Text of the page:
Debra Lee

Candidate: Debra Lee

Rural Health Club: SHARP

Discipline: Medicine

Please provide summary of why you are interested in the position, your ability to fulfill the position and your previous experience related to the position. (Word limit: 300 words)

I am a Pharmacist who has worked predominantly in rural and remote health for several years. Working in these often under-staffed and under-resourced areas has given me a great appreciation for how important the local community is in upholding individual patient care. Now, as a medical student, I would like to continue to build on and expand these communities, so that rural and remote health care can one day be on par with that provided in metropolitan areas. I believe my passion for rural health, and my experience in largely Indigenous communities as an allied health professional will bring new ideas and innovation to the NRHSN. Currently, I am an executive committee member of SHARP. I have been a foundational member since the start of my degree. As a regional university, a lot of our club activities are focussed on including staff and students from all across the Illawarra and Shoalhaven regions. Being split across two campuses, it can sometimes be a challenge to coordinate events to be as inclusive as possible, while overcoming technical and geographical challenges. Being based on the rural campus, I have had to be innovative when trying to engage the Shoalhaven campus in events occurring on the main campus. I find it helps to be more active amongst the community so students and staff are more engaged and willing to participate when there is a familiar face. With my experience as both a pharmacist who has worked across several states, and as a student advocate, I hope to share my knowledge and work with students from all health backgrounds on a national level to promote the importance of rural and remote health, while building a stronger foundation for our future health workforce.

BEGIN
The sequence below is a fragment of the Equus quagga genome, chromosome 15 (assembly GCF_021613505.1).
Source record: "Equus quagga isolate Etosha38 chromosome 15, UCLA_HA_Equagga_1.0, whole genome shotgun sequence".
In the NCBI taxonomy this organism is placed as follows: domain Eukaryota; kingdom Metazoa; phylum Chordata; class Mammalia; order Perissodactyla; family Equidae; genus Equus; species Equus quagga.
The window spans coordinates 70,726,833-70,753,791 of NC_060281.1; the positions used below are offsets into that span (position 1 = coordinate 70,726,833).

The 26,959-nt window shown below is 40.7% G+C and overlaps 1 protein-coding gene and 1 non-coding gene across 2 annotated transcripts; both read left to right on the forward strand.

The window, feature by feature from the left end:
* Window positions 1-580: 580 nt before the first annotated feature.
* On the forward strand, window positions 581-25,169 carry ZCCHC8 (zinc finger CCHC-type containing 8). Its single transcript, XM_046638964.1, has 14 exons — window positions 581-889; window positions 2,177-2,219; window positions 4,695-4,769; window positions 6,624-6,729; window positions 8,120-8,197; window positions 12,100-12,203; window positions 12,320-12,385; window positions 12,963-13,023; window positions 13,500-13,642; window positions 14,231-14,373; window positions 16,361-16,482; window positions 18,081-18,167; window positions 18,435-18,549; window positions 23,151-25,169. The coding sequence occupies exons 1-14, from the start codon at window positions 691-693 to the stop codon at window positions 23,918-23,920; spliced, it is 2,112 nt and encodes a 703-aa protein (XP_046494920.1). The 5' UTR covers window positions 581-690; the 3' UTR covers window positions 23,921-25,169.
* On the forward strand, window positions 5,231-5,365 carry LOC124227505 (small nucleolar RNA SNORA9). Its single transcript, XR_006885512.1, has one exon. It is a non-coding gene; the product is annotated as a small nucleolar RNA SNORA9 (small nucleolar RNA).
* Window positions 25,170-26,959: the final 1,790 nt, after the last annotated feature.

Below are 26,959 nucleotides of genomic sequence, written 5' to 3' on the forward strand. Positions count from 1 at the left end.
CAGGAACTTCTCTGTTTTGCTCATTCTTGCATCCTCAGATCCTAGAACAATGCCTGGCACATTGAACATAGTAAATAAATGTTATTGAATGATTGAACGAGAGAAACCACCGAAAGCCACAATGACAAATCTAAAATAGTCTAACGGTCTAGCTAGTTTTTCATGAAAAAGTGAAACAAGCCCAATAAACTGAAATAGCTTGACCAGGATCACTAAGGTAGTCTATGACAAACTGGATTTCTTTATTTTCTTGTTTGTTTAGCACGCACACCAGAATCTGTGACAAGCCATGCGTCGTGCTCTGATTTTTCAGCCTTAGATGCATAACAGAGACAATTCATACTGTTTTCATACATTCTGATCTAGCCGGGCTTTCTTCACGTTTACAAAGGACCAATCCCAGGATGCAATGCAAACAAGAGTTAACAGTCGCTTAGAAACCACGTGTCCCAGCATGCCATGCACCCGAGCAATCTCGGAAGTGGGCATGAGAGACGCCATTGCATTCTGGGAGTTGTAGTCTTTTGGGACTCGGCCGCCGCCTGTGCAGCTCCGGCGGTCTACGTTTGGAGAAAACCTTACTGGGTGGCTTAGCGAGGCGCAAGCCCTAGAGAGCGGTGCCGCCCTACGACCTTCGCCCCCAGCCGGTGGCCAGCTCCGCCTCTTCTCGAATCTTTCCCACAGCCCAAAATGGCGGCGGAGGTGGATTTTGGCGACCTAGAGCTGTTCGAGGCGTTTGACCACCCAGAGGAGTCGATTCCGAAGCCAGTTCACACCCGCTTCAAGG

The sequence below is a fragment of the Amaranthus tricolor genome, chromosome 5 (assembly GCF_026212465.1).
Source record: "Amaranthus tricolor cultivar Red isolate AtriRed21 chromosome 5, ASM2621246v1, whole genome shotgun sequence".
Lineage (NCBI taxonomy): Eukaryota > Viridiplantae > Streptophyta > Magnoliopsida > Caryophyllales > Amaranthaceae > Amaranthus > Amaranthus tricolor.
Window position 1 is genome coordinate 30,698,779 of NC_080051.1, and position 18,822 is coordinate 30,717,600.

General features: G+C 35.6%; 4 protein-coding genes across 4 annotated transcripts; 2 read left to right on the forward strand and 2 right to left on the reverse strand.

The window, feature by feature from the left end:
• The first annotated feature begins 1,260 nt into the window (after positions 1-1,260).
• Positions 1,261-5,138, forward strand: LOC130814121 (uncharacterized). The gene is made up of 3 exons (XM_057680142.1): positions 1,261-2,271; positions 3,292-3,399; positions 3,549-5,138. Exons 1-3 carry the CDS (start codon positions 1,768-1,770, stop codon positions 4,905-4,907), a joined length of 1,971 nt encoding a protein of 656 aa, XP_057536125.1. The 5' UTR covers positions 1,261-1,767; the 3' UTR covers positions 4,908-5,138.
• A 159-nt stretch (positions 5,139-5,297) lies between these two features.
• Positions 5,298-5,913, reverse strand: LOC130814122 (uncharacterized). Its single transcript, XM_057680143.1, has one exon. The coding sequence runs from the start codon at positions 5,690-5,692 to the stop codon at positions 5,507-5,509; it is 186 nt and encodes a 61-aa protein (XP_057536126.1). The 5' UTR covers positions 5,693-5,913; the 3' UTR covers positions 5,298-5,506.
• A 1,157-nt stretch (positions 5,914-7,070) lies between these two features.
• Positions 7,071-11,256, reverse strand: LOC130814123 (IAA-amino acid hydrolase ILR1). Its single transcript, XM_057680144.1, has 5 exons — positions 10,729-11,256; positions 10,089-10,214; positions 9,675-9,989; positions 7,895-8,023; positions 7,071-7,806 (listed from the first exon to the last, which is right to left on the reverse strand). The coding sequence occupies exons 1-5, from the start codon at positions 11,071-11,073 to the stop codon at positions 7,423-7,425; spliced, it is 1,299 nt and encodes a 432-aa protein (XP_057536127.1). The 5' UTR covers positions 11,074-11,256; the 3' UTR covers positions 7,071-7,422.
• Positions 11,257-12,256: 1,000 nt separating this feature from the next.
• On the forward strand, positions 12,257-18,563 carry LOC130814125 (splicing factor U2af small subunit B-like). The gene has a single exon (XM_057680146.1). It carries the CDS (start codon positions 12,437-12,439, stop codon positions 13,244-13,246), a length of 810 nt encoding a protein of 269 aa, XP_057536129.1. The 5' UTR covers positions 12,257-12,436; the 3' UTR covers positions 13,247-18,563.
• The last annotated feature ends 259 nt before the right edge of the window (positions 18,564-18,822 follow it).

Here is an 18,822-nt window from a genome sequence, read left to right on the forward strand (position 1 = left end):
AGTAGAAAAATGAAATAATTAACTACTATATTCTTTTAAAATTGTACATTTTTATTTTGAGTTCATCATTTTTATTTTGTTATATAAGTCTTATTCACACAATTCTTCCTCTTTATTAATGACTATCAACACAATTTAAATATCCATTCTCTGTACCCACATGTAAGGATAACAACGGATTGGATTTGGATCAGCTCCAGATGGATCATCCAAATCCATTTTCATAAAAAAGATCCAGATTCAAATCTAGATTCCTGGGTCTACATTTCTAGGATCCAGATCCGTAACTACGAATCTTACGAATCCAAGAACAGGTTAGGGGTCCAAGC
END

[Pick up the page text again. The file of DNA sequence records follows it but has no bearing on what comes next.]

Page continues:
Please provide a response to the Key Selection Criteria. (Word limit: 1000 words)